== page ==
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Is there any way to make a touch sensitive switch using an OP Amp?

I just saw an i'ble about making a touch sensitive switch. The problem was that it used 3 transistors, and I wondered if there was any way to make one using only an OP Amp. Thanks.

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It'll take a couple more pieces than an op-amp, and it'll depend on the op-amp type. Steve
amishra1237 years ago
yeah probably if you use a standard 741 then you could use it as a comparator and and then use two pieces of foil or something as contacts so when they are pressed down they touch each other it goes high. just google op amp as a comparator it will explain everything ;D hope i helped!
Err. That's not a touch switch. I presume he means where NOTHING moves as he touches a pad.
Agreed.

At the basic level, (just an opamp) you could touch the inverting and non inverting inputs and maybe get it to switch, since the open loop gain is high enough on most to register the minuscule potential difference in your finger tip and amplify it by the open loop gain to a slew positive or negative, but I'd suspect it would simply oscillate.
...if you wanted it to oscillate of course, it wouldn't.....
Or only part of the time...just to give you a false sense of security before it doesn't work the way you wanted it to when you've embedded in into the system in a way that makes it tough to get at...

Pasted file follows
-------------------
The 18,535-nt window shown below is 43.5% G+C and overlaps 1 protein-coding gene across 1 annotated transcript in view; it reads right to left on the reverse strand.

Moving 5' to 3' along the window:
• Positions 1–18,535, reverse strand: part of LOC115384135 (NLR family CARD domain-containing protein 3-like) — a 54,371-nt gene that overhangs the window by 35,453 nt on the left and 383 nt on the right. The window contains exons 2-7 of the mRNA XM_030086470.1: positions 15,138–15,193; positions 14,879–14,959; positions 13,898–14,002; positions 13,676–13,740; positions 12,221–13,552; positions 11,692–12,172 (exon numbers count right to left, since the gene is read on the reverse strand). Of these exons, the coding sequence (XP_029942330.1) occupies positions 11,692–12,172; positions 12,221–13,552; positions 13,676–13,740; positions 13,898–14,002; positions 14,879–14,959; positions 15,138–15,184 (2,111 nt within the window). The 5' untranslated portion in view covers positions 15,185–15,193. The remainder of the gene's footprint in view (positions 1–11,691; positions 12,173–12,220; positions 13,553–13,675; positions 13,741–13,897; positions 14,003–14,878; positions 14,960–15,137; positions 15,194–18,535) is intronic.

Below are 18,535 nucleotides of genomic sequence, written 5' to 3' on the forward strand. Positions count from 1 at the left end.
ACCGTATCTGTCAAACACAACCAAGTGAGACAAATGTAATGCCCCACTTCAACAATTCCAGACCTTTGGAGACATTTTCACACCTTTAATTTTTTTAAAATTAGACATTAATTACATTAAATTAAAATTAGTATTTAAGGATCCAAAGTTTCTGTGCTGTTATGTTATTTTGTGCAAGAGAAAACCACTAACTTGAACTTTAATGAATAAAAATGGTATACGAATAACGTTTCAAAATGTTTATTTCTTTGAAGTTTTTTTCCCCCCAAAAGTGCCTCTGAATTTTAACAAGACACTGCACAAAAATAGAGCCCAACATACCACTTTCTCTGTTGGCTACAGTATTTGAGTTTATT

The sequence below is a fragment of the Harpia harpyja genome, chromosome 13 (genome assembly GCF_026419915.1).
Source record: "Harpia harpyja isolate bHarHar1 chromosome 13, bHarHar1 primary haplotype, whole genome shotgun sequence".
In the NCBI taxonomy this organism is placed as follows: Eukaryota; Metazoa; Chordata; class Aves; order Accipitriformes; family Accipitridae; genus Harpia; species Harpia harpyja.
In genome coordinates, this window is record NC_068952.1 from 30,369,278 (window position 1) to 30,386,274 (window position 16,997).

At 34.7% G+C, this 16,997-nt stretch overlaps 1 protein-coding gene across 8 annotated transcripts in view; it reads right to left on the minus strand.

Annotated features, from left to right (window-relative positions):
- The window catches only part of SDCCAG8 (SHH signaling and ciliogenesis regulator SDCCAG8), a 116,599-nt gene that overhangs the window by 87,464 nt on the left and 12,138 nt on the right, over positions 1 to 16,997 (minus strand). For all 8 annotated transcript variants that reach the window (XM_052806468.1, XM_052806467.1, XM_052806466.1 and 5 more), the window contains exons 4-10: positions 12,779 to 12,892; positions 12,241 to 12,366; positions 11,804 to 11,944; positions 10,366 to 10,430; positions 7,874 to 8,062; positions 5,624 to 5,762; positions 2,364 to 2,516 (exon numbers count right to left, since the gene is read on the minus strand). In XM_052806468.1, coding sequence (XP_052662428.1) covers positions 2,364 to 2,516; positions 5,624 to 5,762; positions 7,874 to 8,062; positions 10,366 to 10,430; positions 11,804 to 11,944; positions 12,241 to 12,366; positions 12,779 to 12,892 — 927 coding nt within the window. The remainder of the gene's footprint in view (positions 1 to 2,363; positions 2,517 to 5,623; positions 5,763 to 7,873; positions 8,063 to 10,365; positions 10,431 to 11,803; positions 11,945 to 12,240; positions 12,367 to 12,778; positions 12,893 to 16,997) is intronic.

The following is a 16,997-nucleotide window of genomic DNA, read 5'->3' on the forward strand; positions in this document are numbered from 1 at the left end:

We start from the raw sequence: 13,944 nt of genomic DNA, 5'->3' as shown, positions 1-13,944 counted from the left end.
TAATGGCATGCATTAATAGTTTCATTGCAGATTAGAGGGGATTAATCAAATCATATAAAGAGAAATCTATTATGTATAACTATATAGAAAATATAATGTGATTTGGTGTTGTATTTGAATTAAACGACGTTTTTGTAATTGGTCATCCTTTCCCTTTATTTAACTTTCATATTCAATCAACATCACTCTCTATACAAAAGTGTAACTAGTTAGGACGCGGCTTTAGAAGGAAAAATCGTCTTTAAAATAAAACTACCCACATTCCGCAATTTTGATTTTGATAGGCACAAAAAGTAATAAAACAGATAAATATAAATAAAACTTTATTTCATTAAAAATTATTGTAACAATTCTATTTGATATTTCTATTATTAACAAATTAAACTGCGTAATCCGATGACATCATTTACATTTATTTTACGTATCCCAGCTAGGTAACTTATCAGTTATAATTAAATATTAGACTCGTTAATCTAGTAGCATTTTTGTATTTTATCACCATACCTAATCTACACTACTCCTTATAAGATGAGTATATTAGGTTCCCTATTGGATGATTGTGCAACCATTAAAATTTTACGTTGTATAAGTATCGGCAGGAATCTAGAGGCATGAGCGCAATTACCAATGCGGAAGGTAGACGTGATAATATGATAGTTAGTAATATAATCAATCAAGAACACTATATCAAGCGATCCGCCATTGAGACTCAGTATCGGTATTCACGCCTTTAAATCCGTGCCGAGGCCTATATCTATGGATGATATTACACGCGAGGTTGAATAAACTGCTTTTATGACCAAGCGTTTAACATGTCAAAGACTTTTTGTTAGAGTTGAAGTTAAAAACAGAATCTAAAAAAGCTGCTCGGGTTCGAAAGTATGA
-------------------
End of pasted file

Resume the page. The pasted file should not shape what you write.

Yep, that too :-(
Usual approach is to have a tuned circuit which is thrown out of tune when an additional capacitance (the human) comes in contact with the touch surface.

If you insist on trying to do it with an op-amp, you *MIGHT* be able to instead do something with using the human as an antenna that picks up 60-cycle hum, and amplify that enough to use it to throw a relay (or whatever). Not very reliable since how much hum gets picked up will depend on the environment, but I've done it accidentally; "if it happens it must be possible."

Another solution might be to have two parallel non-touching contacts, which the finger bridges across. In this case we're using the human as a resistor rather than a capacitor. Again, this is a comparitor-like approach.

I think I'd go looking for an existing circuit design, rather than trying to reinvent this wheel.
arhodes18 (author)  steveastrouk7 years ago
yes, i misunderstood that the first time i read it... but i believe there is way to do it similarly to how they said...
arhodes18 (author)  amishra1237 years ago
wow, that was very helpful... I'll have to check it out, thanks alot!!
seandogue7 years ago
using *only an opamp? not really with any reliable operation.